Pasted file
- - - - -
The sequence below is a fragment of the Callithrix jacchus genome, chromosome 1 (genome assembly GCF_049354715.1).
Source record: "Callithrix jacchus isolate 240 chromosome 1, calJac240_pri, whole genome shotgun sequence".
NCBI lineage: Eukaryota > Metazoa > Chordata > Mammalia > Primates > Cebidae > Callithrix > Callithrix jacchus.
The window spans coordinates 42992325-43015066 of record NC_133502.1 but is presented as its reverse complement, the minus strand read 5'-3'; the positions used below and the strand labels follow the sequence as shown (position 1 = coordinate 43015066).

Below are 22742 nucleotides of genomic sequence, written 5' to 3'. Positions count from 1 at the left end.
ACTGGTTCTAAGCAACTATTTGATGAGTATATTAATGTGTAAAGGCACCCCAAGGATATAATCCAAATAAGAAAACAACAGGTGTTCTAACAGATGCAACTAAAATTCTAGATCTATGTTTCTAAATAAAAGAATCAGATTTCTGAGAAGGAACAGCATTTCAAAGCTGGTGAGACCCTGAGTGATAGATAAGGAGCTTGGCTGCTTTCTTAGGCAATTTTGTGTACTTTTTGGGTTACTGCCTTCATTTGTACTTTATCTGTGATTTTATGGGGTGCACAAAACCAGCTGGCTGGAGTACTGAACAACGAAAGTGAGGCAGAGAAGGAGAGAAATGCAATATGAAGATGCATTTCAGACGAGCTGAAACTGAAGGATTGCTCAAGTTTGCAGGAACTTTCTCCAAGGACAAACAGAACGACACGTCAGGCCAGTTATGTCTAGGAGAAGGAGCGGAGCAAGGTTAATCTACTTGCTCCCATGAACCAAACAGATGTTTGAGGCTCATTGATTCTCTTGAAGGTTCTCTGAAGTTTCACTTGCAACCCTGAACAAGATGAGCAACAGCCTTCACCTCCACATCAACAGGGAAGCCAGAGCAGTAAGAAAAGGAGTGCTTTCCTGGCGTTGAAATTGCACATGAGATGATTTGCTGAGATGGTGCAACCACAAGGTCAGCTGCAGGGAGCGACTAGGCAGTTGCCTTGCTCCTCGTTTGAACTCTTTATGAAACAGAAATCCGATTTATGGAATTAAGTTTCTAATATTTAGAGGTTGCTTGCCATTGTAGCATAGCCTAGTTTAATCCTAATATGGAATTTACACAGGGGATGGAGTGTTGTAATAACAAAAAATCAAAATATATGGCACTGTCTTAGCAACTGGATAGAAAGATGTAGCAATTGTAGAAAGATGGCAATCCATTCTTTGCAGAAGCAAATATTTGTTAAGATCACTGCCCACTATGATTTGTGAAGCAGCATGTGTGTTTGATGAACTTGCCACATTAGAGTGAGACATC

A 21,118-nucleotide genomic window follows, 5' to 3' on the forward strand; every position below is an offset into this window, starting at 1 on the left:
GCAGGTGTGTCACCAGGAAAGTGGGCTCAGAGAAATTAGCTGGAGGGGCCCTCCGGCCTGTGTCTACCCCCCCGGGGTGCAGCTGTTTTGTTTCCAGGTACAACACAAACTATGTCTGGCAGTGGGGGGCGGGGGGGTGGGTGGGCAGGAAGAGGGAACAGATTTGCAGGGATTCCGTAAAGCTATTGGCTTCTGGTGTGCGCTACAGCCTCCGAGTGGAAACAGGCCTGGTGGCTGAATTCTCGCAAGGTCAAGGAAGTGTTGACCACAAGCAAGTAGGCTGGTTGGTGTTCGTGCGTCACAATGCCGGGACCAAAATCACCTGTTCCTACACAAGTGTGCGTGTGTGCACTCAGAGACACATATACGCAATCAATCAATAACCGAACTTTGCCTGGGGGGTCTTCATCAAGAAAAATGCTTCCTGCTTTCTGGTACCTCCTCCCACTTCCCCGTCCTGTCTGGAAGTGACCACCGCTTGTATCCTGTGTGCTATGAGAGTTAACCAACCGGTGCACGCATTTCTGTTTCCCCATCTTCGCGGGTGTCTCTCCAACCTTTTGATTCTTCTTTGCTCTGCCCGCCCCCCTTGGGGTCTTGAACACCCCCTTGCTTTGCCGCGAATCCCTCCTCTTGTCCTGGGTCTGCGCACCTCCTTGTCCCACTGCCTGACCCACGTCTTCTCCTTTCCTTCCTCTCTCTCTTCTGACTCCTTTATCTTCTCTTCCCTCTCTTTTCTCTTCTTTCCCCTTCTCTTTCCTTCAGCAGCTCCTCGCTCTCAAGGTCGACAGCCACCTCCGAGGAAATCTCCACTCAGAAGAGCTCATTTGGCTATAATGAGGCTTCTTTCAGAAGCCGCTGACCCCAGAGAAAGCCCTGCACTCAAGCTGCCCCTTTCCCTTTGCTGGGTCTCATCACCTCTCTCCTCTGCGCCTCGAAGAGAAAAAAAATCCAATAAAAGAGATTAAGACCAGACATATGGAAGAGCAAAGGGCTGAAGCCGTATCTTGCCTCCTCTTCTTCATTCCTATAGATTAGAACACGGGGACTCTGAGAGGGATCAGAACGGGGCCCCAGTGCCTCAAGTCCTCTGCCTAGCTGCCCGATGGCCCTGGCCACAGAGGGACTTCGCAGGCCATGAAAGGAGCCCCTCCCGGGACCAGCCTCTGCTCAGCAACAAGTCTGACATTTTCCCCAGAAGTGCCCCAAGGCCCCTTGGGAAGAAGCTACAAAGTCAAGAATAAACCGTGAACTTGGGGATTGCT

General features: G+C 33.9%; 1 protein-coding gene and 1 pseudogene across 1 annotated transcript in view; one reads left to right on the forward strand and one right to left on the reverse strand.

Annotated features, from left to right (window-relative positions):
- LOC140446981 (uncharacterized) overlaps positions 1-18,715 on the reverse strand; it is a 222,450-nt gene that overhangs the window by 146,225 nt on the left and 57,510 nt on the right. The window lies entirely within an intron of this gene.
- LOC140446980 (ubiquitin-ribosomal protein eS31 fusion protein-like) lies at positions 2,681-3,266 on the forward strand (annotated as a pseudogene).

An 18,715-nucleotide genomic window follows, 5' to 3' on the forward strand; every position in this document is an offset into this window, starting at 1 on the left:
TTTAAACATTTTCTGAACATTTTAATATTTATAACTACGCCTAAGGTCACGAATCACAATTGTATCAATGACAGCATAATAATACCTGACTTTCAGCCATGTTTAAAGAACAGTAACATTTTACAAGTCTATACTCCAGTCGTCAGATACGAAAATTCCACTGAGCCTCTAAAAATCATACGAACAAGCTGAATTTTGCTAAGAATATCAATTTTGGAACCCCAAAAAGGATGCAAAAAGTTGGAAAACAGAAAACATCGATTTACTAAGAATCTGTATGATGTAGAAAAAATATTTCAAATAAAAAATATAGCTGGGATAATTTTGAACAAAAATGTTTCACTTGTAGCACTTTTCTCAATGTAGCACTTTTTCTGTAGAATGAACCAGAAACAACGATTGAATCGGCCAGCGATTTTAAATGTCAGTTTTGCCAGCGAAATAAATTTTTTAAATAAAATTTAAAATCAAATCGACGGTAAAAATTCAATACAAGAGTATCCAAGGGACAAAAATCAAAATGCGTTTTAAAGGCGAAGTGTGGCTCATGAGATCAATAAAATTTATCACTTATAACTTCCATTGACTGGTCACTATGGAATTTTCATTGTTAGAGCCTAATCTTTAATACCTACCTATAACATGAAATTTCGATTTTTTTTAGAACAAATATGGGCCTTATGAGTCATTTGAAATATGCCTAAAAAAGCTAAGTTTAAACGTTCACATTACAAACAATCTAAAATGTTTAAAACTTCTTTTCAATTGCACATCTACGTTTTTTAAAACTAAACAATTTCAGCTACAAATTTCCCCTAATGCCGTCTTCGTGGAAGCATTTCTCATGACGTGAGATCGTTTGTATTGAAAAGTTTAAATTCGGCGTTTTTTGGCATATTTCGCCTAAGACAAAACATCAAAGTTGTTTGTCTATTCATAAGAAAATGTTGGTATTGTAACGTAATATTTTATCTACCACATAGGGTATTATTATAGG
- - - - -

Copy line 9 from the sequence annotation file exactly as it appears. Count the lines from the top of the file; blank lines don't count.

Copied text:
General features: G+C 33.9%; 1 protein-coding gene and 1 pseudogene across 1 annotated transcript in view; one reads left to right on the forward strand and one right to left on the reverse strand.